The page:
We used the tape that came with our Low-E foil-faced foam, then when we needed to buy more we got some aluminum foil tape like this stuff. All the foil tapes I’ve seen come with a backing layer because the adhesive is too strong to make it as a non-backed roll.
It’s a pain to peel each piece off, but you might find it helps to fold over a tiny piece of the corner so that the backing separates from the foil layer. Then you can tease them apart. We also started peeling the backing before we cut the length we needed, and peeling slightly past our cut point so that the backing was separated from the foil on the remaining roll. That’s more of a 2-person job though.
In terms of the paper-backed aluminum foil tape, that was the method that eventually emerged: one person cuts the tape and hands pieces to the other, who sticks the Reflectix in place!
We’re on the same page vis a vis the need for a continuous vapor barrier on the inside of the Thinsulate – it seems both impractical and unnecessary. Thanks for that bit of validation – nice to know that I’m on the right track!
I found a product at Home Depot that is a great deal easier to use than the Reflectix aluminum foil tape and seems like it would be job-rated for taping the Reflectix/Low-E insulation.
It’s Nashua 555 HVAC Flex-Fix. Foil tape, but no paper backing like the aluminum tape (which seemed like overkill to me) and it’s about $12/roll for a 150 yard roll, which seems like it would be enough to do a whole Sprinter.
Oh – it’s in the HVAC section with the duct tapes.
Thanks Pete – good to know about this tape. Although Nashua is a relatively generic brand, I’ve always been happy with their products. Looking at the details on Amazon, it’s hand-tearable, metallized mylar construction, and suitable for high-temperature situations. Reviews seem positive too. 120 yards is ~360 feet, so plenty for a van!
Did you install all of the rivnuts prior to insulating, then pre-fit the panels, then insulate/reflectex?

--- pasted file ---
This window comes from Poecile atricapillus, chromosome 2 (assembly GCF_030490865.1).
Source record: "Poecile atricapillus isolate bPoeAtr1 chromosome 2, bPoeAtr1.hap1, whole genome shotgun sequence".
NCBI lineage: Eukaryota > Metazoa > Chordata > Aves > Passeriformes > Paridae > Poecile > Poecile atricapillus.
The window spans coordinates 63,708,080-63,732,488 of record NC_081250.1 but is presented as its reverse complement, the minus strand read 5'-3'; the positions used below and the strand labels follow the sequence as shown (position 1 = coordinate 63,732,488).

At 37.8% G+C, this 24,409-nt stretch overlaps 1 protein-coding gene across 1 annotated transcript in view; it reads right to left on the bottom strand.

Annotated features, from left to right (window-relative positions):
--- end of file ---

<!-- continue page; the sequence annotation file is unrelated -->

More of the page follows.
What did you do with the stock wiring that runs along the DriverSide roof line?
How did you attach the upper cabinets to the ceiling above the window, and did you pre-fit this prior to insulating/reflectex?
Again, thanks for the site!!!!
Tim, in my case, I installed the Thinsulate, then placed Rivnuts in factory holes where possible and drilled for them where they were needed. It’s a good idea to be able to check behind the Rivnut locations prior to drilling, and if you have put the Reflectix in and taped it, it’s a lot harder to do that. I added some runs of wire to that factory bundle along the drivers side roof – it’s all concealed with my overhead compartments along the back and a small soffit in the front. It’s easier to add the Reflectix last (after you have cut your electrical outlets and switches into the panels and run the wiring) because you can bring the wiring out and then tape around it.
Good luck. Have fun!
Tim, we installed most of our rivnuts prior to insulating. It’s easier that way. Drilling holes in the metal when there’s Thinsulate behind is asking for trouble, because it catches in the drill bit. Also, there’s more chance of stray metal chips getting caught in the insulation rather than being vacuumed up.
Obviously we didn’t plan ahead for everything and there were a couple of rivnuts that we installed later. It’s important to make sure there is nothing interfering with a good bond between the rivnut and the metal. For instance, aluminum tape (used to stick the Low-E foil faced insulation in place) needs to be peeled back before you put the rivnut in place. You also need to make sure there’s no way for the in-wall insulation (Thinsulate in our case) to get caught in the rivnut as it compresses. Drilling out a spinning rivnut is no fun.
We left the stock wiring in place along the driver’s side, but we placed it in a wire race along with some other wires of our own. We covered that with our ceiling coving that houses some of our lights.
We don’t have cabinets above the window (yet). When we do put them up, we’ll run a bolt through the existing holes in the ceiling beams and drop a bracket down from that to hold the cabinetry in place. The upfitter’s guide shows a variation on that method for installing shelving in a work van.